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    How are you guys using Motion Sensors?

    Hi all, I am Doing a rebuild of my HS environment right now, so I have lots of questions that probably seem dumb, but I am trying to do things more current than what I had in my previous setup.

    I have used various different motion sensors in the past, mainly for things like lighting, with mixed results. The most consistently good results I have had has been using the old X-10 RF motion sensors with the BLRF plugin and then using BLRadar and some basis script to power lights on and off.

    I have a number of Z-Wave motion sensors and have never had much success using them with BLRadar but I would like to drop my X-10 as they are the only thing I have left in my environment that use the RF sensors.

    Can anyone share some of your methods for using Z-Wave motion sensors, how you setup events, and what the reliability you see with them is?

    Thanks in advance all!

    #2
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ID:	1664176 I have no Zwave. I use inexpensive Zigbee (via JowiHue plugin) battery motion sensors: motion turns on fan/light in each bathroom for x minutes, turns on lights on each outside porch, turns on desk light when I sit down at desk.

    I also use the battery motion detectors attached to ELK alarm system (via HS plugin): motion in kitchen wakes up home automation tablet on wall.

    Combination of all motion detectors (most from ELK) let me get a picture of what is going on in house (ie, where is my wife now - usually downstairs in sewing room).
    tenholde

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      #3
      I am not doing a whole lot with them. Turning on some lights. I also use them to open some shades in the morning. Some of those shades are just outside of our bedroom. Since the shades are kind of noisy I added a delay so that they don't start until the door is closed, i.e. not to wake up the wife. If no motion was detected x minutes after sunrise they also open. The main motion sensors are hardwired into the DSC security system but I have a few multi-function devices from HS. I don't like them much, though because you can only place them where there is a plug and the light sensor is pretty much useless because it's not sensitive enough in the low range.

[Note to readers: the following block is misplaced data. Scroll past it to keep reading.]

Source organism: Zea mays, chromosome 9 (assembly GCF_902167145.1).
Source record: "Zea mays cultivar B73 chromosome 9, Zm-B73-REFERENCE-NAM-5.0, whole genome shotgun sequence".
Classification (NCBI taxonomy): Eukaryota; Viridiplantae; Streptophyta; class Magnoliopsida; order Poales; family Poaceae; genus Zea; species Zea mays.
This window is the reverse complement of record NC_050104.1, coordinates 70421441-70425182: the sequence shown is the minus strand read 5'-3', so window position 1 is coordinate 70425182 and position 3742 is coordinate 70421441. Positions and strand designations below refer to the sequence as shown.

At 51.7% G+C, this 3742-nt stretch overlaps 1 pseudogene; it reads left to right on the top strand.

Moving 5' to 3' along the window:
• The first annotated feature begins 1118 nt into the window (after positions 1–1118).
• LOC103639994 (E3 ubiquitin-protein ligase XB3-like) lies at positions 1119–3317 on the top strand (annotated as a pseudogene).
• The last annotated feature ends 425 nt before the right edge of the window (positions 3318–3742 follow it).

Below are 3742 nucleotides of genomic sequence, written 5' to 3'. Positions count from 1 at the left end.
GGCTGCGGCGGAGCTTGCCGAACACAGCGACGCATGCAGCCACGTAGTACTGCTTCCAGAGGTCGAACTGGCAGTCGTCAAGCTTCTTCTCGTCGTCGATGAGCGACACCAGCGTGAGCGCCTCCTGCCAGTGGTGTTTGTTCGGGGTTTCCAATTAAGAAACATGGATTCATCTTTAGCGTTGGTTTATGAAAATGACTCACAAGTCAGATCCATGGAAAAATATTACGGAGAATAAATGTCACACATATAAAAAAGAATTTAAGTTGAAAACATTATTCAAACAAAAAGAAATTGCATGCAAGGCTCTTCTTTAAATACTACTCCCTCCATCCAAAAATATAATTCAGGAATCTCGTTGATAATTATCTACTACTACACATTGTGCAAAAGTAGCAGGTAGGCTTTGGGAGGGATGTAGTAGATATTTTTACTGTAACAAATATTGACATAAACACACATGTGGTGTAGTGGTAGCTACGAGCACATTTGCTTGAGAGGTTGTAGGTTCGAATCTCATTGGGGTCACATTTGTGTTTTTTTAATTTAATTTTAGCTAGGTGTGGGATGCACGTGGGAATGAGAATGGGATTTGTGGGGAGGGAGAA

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        #4
        I use motion sensors to turn on undercabinet lights in the kitchen. One is near the coffee maker, so when I make coffee the light above the maker turns on. I also have a motion sensor mounted under the dining table pointing down, so that the light over the table comes on when I sit to have coffee. I don't have them turn lights off. They are very reliable. I don't use them in other areas because I prefer to turn lights on and off as I want rather than with a motion sensor.

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          #5
          Kevb what motion sensors are you using? If they are battery powered, how long do the batteries last? I am thinking of trying some additional ones.

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            #6
            I'm using Homeseer's HS-MS100+ on battery power. The batteries last a very long time, nearly a year I think with my usage. They can be usb powered. I like the magnetic mount. I mounted one in the "dead space" between two kitchen cabinets for one of the undercabinet lights. To monitor battery usage, I've started writing the date I change batteries in the "Notes" section of a device, but haven't yet done this with the motion sensors.

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              #7
              Do you just setup events directly within HS or do you use a plugin for managing the motion sensors?